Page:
Text size

Israel's insurance sector is rife with fraud. There is no other way to describe it.

Ev-er-y-body cheats everybody else. They lie, finagle, bluff, forge, steal.

The clients cheat the insurance companies by filing claims for faked damages. The companies cheat their clients by wriggling out of their duty to pay claims, using every excuse in the book and some that aren't.

Damage assessors cheat by issuing reports skewed toward the one that pays the most. Garages load costs onto the insurers and insurance companies, without thinking twice about it, vomit the whole mess onto us, the customers.

True, the insurance companies don't always cheat, and some clients are honest too. But the industry is sick and has been stumbling on that way for far too many years.

It doesn't matter which came first, the cheating chicken or its broken egg: are the enormous premiums we may the result of the penny-ante and greater cheating by the customers? Or vice versa? What matters is that this is an industry in which mutual distrust, between vendor and buyer, is extreme, and that the range of manipulation is vast.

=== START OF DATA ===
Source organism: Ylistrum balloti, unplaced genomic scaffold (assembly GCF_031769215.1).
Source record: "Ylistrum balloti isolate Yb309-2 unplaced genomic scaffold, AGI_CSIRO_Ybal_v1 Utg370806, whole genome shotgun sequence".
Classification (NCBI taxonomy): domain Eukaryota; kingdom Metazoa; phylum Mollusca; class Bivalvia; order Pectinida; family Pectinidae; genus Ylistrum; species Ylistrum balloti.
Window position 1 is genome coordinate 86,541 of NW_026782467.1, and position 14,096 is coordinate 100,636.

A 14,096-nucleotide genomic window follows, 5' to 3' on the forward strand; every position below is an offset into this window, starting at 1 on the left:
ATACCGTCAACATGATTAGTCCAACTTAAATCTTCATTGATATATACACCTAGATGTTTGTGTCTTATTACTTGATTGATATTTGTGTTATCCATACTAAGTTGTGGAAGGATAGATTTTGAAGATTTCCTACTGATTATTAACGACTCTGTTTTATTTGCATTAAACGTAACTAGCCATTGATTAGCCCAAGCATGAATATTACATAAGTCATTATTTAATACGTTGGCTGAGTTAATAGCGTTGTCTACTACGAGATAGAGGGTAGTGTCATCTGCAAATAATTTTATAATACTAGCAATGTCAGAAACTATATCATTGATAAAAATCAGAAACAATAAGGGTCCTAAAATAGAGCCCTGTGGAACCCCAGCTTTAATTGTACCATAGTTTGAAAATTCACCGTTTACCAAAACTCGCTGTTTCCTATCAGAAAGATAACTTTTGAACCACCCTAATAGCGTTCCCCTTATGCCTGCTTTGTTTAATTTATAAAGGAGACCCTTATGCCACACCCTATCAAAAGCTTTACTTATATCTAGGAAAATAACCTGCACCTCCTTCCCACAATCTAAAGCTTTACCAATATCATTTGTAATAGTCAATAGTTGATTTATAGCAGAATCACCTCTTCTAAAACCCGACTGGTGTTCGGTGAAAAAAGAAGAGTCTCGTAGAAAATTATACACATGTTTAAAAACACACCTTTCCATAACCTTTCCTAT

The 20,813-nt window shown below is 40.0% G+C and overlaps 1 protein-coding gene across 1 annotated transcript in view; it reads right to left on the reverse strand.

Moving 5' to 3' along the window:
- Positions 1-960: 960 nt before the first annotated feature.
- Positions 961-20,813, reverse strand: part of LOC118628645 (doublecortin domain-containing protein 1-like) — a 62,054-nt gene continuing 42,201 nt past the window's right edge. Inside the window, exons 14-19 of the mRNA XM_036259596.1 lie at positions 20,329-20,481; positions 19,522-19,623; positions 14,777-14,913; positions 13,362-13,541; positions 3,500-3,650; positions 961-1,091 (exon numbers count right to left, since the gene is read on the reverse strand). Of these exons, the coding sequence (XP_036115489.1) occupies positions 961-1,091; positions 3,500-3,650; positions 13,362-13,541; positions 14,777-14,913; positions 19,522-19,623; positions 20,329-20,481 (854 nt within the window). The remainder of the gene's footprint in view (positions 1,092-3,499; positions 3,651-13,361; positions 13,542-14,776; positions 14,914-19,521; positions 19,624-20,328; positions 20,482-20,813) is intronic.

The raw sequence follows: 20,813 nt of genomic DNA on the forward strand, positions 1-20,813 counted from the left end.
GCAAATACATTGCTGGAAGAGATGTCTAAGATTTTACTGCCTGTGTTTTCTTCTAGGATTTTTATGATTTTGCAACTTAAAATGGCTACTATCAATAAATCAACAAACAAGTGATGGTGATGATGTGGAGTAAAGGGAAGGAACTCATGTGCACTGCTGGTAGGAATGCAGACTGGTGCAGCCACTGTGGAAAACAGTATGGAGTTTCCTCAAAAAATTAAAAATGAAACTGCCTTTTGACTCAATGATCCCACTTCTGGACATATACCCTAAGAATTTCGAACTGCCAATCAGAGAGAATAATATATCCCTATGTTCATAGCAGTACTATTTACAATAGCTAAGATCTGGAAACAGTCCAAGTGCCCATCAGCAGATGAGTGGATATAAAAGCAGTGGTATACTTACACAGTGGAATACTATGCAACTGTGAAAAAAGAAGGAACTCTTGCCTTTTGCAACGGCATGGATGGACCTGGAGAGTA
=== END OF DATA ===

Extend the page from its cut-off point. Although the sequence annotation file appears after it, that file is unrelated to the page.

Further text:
If some way could only be found to make the insurance industry more transparent and fairer, there is no doubt that policy prices could be significantly lowered, at least in some sectors.

How could that be achieved? First of all, the cheaters at all levels must be harshly penalized, for the sake of deterrence, from the client who files a false claim to the garage or assessor abetting him. But punishment and deterrence are not the end of the story.

To create trust, an insurance company must rise to its feet (at least one), and fly the flag of fairness. It must do more than talk: it must act. It must commit to fairness, come fair or foul weather. It must fairly pay claims when due, and at the same time, pursue legal steps against the petty cheaters.